Aussie celebrity chef fined for peddling coronavirus ‘light machine’
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Australian celebrity chef Pete Evans has been fined thousands of dollars after promoting a “light machine” which he claimed could help treat coronavirus.
Evans was handed the Aus$25,000 (US$16,000) fine on Friday over his claims the BioCharger device — which looks like a cross between a blender and a lava lamp — could be used to help beat the “Wuhan coronavirus”.
“Just briefly it’s programmed with about a thousand different recipes, there’s a couple on there for Wuhan coronavirus,” Evans said in a Facebook live video published earlier this month.
The World Health Organizaion has warned against referring to the novel coronavirus by a specific geographical location over concerns such terms could lead to a rise in discrimination.
Australia’s Therapeutic Goods Administration (TGA) said in a statement his claim had “no apparent foundation” and it had received a number of complaints about the livestream.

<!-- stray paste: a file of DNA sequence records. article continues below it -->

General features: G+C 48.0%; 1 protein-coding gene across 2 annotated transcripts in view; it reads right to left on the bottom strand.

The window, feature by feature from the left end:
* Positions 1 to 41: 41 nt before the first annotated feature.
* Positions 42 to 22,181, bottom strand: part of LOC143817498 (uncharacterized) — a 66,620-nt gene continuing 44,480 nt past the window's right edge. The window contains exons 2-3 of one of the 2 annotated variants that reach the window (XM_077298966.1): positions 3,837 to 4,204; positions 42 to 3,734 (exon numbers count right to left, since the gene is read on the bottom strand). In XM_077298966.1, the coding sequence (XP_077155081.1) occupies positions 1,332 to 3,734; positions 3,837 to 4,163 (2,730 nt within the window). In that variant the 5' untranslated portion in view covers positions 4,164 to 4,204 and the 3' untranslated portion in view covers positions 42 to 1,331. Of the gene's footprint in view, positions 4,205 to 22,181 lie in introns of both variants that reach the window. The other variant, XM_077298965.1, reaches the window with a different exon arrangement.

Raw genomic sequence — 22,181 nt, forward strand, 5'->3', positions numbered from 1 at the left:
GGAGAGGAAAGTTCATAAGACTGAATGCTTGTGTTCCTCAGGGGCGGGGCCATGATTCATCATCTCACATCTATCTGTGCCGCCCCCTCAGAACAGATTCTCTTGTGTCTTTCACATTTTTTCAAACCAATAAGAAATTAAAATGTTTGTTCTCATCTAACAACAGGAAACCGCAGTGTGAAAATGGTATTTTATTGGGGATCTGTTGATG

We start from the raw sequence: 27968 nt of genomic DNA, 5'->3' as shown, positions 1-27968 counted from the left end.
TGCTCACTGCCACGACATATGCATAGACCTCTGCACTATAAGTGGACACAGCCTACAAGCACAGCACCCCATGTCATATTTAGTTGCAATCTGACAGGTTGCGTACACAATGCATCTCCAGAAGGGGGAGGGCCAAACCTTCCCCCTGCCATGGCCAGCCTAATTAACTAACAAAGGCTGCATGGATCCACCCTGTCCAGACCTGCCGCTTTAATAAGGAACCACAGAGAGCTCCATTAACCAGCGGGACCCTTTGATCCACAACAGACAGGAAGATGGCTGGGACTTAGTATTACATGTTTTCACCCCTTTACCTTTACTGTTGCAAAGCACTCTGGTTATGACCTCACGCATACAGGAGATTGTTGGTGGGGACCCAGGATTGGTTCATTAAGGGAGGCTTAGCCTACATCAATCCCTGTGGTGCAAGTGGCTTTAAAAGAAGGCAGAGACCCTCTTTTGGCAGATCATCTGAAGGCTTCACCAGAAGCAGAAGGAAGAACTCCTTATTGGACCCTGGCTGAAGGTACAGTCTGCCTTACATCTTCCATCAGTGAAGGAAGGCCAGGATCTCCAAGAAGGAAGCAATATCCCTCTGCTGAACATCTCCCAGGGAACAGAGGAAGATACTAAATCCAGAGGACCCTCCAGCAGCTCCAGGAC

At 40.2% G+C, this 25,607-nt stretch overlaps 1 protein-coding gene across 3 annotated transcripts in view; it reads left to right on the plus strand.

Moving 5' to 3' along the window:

“Any claim that references COVID-19..is of significant concern to the TGA given the heightened public concern about the pandemic,” the regulator said in a statement.
The Royal Australian College of General Practitioners President Harry Nespolon welcomed the fine and told people to ignore the paleo-pushing chef’s health advice, in a series of tweets on Friday.
“This ‘light machine’ doesn’t do anything but drain your wallet,” Nespolon said.
“Stick to cooking mate.”
The makers of the device, Advanced Biotechnologies, describe it as a “Subtle Energy Revitalisation Platform” and issued a statement following Evans’ video, distancing themselves from the COVID-19 claim.
“The BioCharger NG is not a medical device, is not intended for use in the diagnosis of disease or other conditions,” the company said.
The BioCharger, selling at US$14,990, has since disappeared from Evans’ website.
Evans has previously been criticised by medical experts over his questionable health advice which includes paleo diets as a treatment for a raft of chronic illnesses, bone broth as a substitute for baby formula and claiming fluoride in drinking water is toxic. (AFP)